J. K. Rowling’s lesser-known but equally first-rate Cormoran Strike book series (written under the pen name Robert Galbraith) gets the TV miniseries treatment! London-based Strike (Tom Burke) is a private investigator and war veteran who looks into the suspicious death of supermodel Lula Landry in the first novel, The Cuckoo’s Calling, and later into the brutal murder of author Owen Quine in the second novel, The Silkworm. Aiding the gruff detective is his plucky and exceptional assistant, Robin Ellacott (Holliday Grainger), who is recently engaged and at a professional crossroads. The first five episodes, which cover the events of the first and second books, have already aired in the UK; the next two, which will cover the third novel, Career of Evil, will air next year. (The fourth book in the series has not yet been released but is titled Lethal White.) The show is appropriately gritty, dour, and exciting and the two leads are excellent. Strike and Robin’s relationship is nicely measured as they balance their professional pride and mutual respect with a latent acknowledgement of their own complicated personal lives (Strike has a famous father, a tempestuous ex, and a prosthetic leg whereas Robin deals with different kinds of personal demons and crises throughout). The stories themselves are a tad sensationalist as most detective tales are, but the mysteries at the heart of them are well done. Rowling’s aptitude for writing and empathizing with a diverse group of characters comes through as well as she digs into and presents certain lifestyles of the London scene.
A high-school reading list standard, The Kite Runner is a moving coming-of-age tale of guilt, loyalty, and atonement set in Afghanistan. Amir is an affluent boy growing up in Kabul whose best friend is his hare-lipped servant Hassan. The sweet-natured Hassan is an ethnic minority in Afghan society and his disfigurement and low socio-economic class make him a target for bullies. After an act of cowardice and a horrific betrayal, Amir loses his loyal friend Hassan and a deep sense of guilt hangs over him. Coupled with this, Amir cannot quite live up to the expectations of his pillar-of-society father and feels a certain inadequacy throughout his life. Powerful themes and motifs about family, guilt, discrimination, loyalty, and redemption are present in The Kite Runner as well as some history of Afghanistan. Traumatic events in Amir’s childhood are echoed in the politically fraught changes in Afghan society, from the fall of the monarchy to the rise of the Taliban, which hang about even after Amir emigrates to America with his father.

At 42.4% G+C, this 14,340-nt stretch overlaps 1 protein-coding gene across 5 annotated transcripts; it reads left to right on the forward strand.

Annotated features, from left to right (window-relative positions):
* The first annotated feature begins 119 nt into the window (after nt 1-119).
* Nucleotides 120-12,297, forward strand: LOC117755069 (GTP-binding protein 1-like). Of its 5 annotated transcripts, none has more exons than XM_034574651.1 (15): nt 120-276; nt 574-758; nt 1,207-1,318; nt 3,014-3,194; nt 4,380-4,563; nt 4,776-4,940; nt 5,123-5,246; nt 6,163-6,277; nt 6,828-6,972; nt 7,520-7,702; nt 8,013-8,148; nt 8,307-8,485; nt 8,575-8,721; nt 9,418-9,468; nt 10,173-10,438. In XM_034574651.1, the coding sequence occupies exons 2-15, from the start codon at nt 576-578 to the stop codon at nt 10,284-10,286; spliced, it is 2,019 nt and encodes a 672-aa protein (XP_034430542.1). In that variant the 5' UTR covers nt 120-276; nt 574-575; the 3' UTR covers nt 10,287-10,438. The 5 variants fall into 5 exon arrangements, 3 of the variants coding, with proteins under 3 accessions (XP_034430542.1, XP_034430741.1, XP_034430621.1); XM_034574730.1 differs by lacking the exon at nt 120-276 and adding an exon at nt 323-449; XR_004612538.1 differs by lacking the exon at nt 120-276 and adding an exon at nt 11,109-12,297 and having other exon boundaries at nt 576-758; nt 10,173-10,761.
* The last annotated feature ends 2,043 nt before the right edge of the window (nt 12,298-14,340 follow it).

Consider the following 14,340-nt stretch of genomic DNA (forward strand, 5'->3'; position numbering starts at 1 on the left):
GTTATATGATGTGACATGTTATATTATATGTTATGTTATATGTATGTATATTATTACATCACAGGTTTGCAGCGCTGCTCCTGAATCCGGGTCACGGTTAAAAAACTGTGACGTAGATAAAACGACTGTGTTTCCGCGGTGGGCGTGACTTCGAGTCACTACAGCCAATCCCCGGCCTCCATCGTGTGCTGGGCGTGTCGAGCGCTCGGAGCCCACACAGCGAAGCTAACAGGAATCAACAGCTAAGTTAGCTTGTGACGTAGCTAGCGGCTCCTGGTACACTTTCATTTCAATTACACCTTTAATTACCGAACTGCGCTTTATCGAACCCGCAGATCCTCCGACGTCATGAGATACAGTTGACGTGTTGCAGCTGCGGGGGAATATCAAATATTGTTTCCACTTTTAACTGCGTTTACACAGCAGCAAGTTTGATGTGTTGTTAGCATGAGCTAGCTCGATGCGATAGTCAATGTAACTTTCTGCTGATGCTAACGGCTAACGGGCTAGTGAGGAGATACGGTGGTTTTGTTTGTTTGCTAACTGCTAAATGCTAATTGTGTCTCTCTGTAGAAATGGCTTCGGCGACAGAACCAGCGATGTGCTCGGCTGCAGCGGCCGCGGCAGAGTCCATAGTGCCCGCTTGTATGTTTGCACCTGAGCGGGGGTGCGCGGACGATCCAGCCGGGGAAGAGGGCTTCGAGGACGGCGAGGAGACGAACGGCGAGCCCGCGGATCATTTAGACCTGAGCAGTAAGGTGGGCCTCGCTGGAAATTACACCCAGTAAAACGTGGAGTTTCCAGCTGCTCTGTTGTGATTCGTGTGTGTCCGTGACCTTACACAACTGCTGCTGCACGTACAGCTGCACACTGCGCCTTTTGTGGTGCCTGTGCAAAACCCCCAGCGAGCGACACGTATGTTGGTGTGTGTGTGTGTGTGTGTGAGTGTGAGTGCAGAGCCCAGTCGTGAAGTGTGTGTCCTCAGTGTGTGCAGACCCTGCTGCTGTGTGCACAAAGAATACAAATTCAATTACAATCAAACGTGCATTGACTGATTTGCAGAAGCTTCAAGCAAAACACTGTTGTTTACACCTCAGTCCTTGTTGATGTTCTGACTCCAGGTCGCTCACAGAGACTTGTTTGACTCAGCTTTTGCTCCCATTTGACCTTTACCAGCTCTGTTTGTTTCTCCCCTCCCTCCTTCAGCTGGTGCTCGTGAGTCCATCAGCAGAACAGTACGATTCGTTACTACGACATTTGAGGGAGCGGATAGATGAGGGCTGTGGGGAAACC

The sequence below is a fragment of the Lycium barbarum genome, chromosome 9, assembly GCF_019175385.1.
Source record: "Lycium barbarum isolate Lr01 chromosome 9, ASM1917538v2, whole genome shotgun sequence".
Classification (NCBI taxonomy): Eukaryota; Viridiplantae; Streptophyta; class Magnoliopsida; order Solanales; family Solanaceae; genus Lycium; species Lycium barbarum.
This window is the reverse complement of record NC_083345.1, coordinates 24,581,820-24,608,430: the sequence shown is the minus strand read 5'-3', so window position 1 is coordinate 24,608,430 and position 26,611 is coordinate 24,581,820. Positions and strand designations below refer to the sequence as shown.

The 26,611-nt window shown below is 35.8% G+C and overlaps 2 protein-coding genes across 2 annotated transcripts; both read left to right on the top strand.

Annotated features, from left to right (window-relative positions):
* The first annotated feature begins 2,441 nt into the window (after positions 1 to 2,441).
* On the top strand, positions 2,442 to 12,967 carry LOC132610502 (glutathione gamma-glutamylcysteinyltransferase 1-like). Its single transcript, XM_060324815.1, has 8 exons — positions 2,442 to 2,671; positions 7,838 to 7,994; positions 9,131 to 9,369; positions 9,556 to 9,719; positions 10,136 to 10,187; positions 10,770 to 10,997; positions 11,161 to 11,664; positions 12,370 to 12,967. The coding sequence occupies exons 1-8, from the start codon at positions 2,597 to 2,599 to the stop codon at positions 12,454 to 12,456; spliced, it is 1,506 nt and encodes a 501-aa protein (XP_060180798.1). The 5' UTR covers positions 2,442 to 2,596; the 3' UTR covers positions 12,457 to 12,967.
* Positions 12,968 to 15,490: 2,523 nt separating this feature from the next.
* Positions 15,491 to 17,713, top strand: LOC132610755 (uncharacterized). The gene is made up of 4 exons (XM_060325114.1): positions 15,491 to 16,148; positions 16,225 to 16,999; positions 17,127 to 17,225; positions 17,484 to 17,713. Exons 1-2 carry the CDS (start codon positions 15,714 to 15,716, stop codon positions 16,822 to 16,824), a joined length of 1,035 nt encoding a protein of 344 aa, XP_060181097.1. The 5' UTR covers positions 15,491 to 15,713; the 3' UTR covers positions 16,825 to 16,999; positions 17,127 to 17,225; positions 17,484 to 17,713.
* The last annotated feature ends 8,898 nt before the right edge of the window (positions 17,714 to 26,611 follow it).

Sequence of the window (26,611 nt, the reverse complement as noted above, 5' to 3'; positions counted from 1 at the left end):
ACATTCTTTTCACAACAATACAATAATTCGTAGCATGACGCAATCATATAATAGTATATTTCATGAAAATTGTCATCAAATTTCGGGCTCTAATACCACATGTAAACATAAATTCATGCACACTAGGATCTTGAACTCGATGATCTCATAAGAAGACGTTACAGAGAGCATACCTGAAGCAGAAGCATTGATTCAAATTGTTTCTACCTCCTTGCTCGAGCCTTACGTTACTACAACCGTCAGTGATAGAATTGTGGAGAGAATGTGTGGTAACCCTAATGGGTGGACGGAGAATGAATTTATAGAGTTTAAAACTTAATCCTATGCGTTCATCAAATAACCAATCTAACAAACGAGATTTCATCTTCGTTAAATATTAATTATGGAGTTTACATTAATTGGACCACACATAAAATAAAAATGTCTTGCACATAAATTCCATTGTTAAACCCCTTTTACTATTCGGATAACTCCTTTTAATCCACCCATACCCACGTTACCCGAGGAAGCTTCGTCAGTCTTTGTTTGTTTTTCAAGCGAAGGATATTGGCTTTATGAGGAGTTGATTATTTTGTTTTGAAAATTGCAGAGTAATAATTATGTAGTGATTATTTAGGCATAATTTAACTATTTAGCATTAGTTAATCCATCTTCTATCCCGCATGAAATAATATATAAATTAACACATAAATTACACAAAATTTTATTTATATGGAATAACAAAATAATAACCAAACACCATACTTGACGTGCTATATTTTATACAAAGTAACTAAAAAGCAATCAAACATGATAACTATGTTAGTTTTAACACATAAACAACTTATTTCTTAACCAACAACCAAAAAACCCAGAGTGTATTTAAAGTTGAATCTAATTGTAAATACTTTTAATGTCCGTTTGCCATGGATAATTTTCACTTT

I listen to A LOT of movie podcasts, and the most recent addition is from Cracked.com. Each month, the weekly podcast examines about four films by one major director, delving step-by-step into the pre-production, production, and post-production history of each film. Trivia and stories from DVD extras and other sources abound for an hour. So far, the relatively new podcast has covered films directed by Steven Spielberg, Christopher Nolan, and Kathryn Bigelow. Cracked Movie Club is, in many ways, a film appreciation podcast but it has its humourous moments as well. A different guest joins co-hosts Tom and Abe every week but all are clearly passionate about and appreciative of movies. I recommend the Interstellar episode for its surprisingly informative details about physicist Kip Thorne’s influence in the making of the movie.
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